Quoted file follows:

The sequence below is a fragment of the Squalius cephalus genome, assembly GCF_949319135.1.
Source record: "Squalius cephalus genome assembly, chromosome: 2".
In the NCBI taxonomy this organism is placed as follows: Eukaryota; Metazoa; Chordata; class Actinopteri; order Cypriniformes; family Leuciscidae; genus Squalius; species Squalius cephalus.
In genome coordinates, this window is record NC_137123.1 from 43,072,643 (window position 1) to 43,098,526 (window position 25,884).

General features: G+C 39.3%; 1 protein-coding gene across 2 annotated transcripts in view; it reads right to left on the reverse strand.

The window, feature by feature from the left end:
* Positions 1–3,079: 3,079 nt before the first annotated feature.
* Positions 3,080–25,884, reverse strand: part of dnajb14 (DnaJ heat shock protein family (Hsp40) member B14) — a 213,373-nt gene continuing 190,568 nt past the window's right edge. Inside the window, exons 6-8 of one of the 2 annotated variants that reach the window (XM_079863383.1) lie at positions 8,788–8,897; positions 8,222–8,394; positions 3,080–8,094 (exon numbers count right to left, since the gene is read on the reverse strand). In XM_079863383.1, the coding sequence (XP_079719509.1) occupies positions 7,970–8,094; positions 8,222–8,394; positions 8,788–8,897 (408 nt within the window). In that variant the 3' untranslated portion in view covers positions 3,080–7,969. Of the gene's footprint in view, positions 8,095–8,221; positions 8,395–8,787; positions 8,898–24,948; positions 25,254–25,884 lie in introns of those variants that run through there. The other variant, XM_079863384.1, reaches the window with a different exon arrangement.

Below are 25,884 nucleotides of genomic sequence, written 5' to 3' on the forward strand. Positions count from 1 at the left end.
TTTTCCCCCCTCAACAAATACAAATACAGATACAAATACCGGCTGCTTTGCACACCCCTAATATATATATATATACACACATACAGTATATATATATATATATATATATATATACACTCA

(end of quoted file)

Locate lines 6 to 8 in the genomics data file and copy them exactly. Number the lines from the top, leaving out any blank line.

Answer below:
The window, feature by feature from the left end:
* Positions 1–3,079: 3,079 nt before the first annotated feature.
* Positions 3,080–25,884, reverse strand: part of dnajb14 (DnaJ heat shock protein family (Hsp40) member B14) — a 213,373-nt gene continuing 190,568 nt past the window's right edge. Inside the window, exons 6-8 of one of the 2 annotated variants that reach the window (XM_079863383.1) lie at positions 8,788–8,897; positions 8,222–8,394; positions 3,080–8,094 (exon numbers count right to left, since the gene is read on the reverse strand). In XM_079863383.1, the coding sequence (XP_079719509.1) occupies positions 7,970–8,094; positions 8,222–8,394; positions 8,788–8,897 (408 nt within the window). In that variant the 3' untranslated portion in view covers positions 3,080–7,969. Of the gene's footprint in view, positions 8,095–8,221; positions 8,395–8,787; positions 8,898–24,948; positions 25,254–25,884 lie in introns of those variants that run through there. The other variant, XM_079863384.1, reaches the window with a different exon arrangement.